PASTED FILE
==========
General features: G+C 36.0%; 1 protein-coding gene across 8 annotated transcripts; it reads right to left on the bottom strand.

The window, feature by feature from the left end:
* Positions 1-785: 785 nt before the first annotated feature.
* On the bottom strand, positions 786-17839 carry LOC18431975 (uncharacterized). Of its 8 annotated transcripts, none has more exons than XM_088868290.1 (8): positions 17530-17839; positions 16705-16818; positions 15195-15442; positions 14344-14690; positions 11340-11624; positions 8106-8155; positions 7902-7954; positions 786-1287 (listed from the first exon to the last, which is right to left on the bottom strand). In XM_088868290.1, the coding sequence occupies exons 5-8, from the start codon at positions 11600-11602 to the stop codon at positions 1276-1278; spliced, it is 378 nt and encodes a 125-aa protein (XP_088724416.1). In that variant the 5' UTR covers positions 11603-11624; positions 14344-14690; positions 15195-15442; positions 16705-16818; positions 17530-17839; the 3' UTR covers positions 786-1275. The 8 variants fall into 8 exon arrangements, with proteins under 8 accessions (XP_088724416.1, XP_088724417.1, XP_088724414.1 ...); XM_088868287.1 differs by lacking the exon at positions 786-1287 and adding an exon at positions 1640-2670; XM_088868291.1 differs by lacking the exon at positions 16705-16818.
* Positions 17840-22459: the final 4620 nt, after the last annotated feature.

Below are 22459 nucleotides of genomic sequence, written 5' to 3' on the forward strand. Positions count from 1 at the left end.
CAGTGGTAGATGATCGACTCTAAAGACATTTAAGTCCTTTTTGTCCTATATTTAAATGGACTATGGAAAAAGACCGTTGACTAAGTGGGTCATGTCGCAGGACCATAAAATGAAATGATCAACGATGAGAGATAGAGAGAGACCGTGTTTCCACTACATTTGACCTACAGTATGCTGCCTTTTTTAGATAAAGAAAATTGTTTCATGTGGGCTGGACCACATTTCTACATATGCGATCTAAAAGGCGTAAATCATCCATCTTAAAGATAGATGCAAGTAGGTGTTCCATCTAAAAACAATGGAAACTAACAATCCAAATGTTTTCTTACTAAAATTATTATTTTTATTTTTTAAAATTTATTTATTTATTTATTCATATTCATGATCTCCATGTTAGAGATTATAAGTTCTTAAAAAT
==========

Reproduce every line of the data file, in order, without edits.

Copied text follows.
General features: G+C 36.0%; 1 protein-coding gene across 8 annotated transcripts; it reads right to left on the bottom strand.

The window, feature by feature from the left end:
* Positions 1-785: 785 nt before the first annotated feature.
* On the bottom strand, positions 786-17839 carry LOC18431975 (uncharacterized). Of its 8 annotated transcripts, none has more exons than XM_088868290.1 (8): positions 17530-17839; positions 16705-16818; positions 15195-15442; positions 14344-14690; positions 11340-11624; positions 8106-8155; positions 7902-7954; positions 786-1287 (listed from the first exon to the last, which is right to left on the bottom strand). In XM_088868290.1, the coding sequence occupies exons 5-8, from the start codon at positions 11600-11602 to the stop codon at positions 1276-1278; spliced, it is 378 nt and encodes a 125-aa protein (XP_088724416.1). In that variant the 5' UTR covers positions 11603-11624; positions 14344-14690; positions 15195-15442; positions 16705-16818; positions 17530-17839; the 3' UTR covers positions 786-1275. The 8 variants fall into 8 exon arrangements, with proteins under 8 accessions (XP_088724416.1, XP_088724417.1, XP_088724414.1 ...); XM_088868287.1 differs by lacking the exon at positions 786-1287 and adding an exon at positions 1640-2670; XM_088868291.1 differs by lacking the exon at positions 16705-16818.
* Positions 17840-22459: the final 4620 nt, after the last annotated feature.

Below are 22459 nucleotides of genomic sequence, written 5' to 3' on the forward strand. Positions count from 1 at the left end.
CAGTGGTAGATGATCGACTCTAAAGACATTTAAGTCCTTTTTGTCCTATATTTAAATGGACTATGGAAAAAGACCGTTGACTAAGTGGGTCATGTCGCAGGACCATAAAATGAAATGATCAACGATGAGAGATAGAGAGAGACCGTGTTTCCACTACATTTGACCTACAGTATGCTGCCTTTTTTAGATAAAGAAAATTGTTTCATGTGGGCTGGACCACATTTCTACATATGCGATCTAAAAGGCGTAAATCATCCATCTTAAAGATAGATGCAAGTAGGTGTTCCATCTAAAAACAATGGAAACTAACAATCCAAATGTTTTCTTACTAAAATTATTATTTTTATTTTTTAAAATTTATTTATTTATTTATTCATATTCATGATCTCCATGTTAGAGATTATAAGTTCTTAAAAAT